By the beginning of the fifth century, the rate of growth for Christianity was increasing exponentially. However, there was a negative result of this rapid growth. What might have simply been a different interpretation of one person, spawned into indifference among the entire population of Christian followers. The Church wished for elimination of these indifferences to maintain the strength of true worship. However, they saw it essential to put down the beliefs of one man in particular, Pelagius. His views were observed as a true threat to Christianity's entire existence . With the very foundation of Christianity in jeopardy, Saint Augustine aggressively disputed, with the support of his own past religious struggles, the arguments of Pelagius concerning God's grace and human free will.
The dispute between Augustine and Pelagius regarding God's grace and free will stemmed from their differentiating views of the original sin of Adam and Eve. Pelagius believed that human nature was left unaffected by original sin . He could not see how infant children, generations later, would be burdened with a sin that they had no part in. Instead, according to Pelagius, children were born into life with total purity and innocence.
The birth of a child is seen as the miraculous beginning of a new life. Because there is no evil attached to this new life, Pelagius saw it as perfectly reasonable for a person to continue life free of sin. Referring to sin, Pelagius quoted, "Whether we will or whether we will not, we have the capacity of not sinning." Pelagius recognizes the fact that not everyone will be psychologically strong enough to avoid the temptation of sin. Because sin surrounds us everyday, surrendering actually becomes easier than eluding. Pelagius argued that when faced with a confrontation between evil and virtue, if a man should choose sin opposed to righteousness, his own free will is what allowed him to make that decision .
Pelagius' entire concept of free will is man's ability to do as he pleases because he is in absolute control of his own actions. However, with this freedom of choice comes the sole responsibility for the corresponding repercussions. Whether man chooses evil opposed to virtue or vice versa, the according fault or praise would lie within himself and none other.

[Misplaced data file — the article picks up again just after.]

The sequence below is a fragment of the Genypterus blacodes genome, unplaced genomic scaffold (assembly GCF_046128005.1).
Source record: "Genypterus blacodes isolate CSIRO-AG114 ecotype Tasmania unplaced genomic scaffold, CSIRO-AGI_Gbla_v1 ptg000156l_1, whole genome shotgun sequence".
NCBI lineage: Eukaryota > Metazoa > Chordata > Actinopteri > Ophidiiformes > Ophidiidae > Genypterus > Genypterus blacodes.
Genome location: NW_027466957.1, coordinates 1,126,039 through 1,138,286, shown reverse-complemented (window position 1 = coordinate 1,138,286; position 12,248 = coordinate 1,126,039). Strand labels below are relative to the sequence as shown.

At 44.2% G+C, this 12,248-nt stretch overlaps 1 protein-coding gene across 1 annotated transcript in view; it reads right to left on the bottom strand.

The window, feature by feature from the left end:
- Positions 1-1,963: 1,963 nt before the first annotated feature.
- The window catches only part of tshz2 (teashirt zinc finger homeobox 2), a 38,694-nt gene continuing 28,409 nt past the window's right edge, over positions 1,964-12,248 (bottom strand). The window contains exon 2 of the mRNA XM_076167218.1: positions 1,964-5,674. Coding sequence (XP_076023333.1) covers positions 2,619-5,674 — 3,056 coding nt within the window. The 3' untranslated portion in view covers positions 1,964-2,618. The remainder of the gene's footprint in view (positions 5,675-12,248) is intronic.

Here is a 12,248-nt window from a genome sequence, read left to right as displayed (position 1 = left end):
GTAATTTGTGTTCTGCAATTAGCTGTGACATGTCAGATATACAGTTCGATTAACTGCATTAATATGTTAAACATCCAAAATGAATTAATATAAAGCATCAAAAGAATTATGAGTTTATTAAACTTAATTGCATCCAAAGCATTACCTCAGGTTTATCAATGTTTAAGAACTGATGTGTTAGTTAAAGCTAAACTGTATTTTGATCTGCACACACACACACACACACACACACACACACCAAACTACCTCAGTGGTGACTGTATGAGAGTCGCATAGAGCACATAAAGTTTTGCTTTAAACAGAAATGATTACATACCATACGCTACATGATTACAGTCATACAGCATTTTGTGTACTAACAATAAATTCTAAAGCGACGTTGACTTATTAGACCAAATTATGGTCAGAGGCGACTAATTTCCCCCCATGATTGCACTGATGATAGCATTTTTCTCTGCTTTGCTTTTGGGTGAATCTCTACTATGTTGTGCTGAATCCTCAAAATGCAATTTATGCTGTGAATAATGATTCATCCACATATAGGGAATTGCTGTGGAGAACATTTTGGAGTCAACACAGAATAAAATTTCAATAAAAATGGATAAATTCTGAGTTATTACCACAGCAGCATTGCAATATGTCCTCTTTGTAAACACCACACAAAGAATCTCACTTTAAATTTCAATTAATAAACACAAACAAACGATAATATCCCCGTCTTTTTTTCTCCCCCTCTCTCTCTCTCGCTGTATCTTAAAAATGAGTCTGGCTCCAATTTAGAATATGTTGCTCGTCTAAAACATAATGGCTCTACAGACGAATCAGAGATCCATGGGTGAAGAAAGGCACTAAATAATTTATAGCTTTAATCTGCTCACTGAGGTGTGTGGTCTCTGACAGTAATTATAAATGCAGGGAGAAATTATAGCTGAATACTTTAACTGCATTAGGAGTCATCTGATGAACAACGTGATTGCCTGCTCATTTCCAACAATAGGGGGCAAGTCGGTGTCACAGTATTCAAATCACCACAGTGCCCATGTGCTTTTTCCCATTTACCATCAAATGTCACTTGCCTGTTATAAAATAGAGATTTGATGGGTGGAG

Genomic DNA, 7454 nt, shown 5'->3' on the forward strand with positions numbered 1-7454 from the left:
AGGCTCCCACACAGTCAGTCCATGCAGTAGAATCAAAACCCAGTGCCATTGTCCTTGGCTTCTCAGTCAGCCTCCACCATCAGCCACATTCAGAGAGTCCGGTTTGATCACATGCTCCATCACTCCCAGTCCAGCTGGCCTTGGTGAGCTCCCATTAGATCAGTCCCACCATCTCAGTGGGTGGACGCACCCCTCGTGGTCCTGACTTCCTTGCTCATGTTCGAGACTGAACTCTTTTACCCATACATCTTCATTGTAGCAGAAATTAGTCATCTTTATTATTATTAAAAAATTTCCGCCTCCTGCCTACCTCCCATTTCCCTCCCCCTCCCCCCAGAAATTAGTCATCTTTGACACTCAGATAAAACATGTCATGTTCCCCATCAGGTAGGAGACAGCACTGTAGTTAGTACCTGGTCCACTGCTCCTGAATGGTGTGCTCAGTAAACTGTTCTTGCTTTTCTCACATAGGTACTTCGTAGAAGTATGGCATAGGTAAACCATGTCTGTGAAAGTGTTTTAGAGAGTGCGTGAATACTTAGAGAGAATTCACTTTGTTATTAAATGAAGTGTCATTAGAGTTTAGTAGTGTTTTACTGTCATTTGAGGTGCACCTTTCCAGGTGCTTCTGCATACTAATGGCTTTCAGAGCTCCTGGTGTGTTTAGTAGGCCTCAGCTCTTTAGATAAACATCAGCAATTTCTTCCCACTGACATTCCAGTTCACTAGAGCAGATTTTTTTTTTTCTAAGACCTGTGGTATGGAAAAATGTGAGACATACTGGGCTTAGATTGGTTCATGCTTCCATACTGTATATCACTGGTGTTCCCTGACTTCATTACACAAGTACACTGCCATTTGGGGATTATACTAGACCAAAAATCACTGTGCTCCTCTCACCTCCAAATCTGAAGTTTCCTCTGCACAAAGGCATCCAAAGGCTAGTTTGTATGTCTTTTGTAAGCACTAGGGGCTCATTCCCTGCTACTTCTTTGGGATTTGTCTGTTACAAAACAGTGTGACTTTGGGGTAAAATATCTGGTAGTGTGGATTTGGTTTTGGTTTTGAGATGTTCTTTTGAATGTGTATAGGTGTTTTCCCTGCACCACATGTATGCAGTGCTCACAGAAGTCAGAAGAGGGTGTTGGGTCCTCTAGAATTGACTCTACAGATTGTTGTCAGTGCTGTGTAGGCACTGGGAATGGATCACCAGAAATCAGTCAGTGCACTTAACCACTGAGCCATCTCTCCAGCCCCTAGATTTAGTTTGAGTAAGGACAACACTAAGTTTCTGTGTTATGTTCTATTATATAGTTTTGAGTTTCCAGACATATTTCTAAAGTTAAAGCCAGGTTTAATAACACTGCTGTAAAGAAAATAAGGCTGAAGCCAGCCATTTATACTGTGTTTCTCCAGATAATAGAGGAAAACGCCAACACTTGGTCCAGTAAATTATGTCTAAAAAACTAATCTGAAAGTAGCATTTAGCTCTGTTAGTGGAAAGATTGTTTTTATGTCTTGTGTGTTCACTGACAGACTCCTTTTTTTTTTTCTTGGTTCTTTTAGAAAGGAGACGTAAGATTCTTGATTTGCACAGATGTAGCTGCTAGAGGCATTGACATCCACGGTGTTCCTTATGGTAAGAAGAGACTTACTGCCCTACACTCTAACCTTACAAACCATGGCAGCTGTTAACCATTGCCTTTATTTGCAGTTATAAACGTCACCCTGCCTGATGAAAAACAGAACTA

Though, man does not always think of these consequences or commendations beforehand. With every moment, people unconsciously act out of habit instead of calculated thinking because they have become so accustomed to these actions. Pelagius explains that performing a good deed became so difficult for some because "the long custom of sin which begins from childhood and gradually brings us more and more under its power until it seems to have in some degree the force of nature." This quote explains Pelagius' notion of how sin can become a habit which is done unconsciously without a second thought.
Not surprisingly, many of those who knowingly commit sin are quick to develop excuses for their actions. Pelagius eventually became irate of the assortment of excuses he would hear: "It is hard!" "It is difficult!" "I am not able!" In particular, the excuse, "I am not able!" created outrage within Pelagius. He took this as a criticism of God, as the Creator, to beget men who were "insufficient for the keeping of His law." He felt that "God could teach us the true way; God could set us a holy example; but God could not touch us to enable us to will the good." Pelagius saw these conscious sinners as being insufficient within themselves; as they were expecting more from God than what was needed.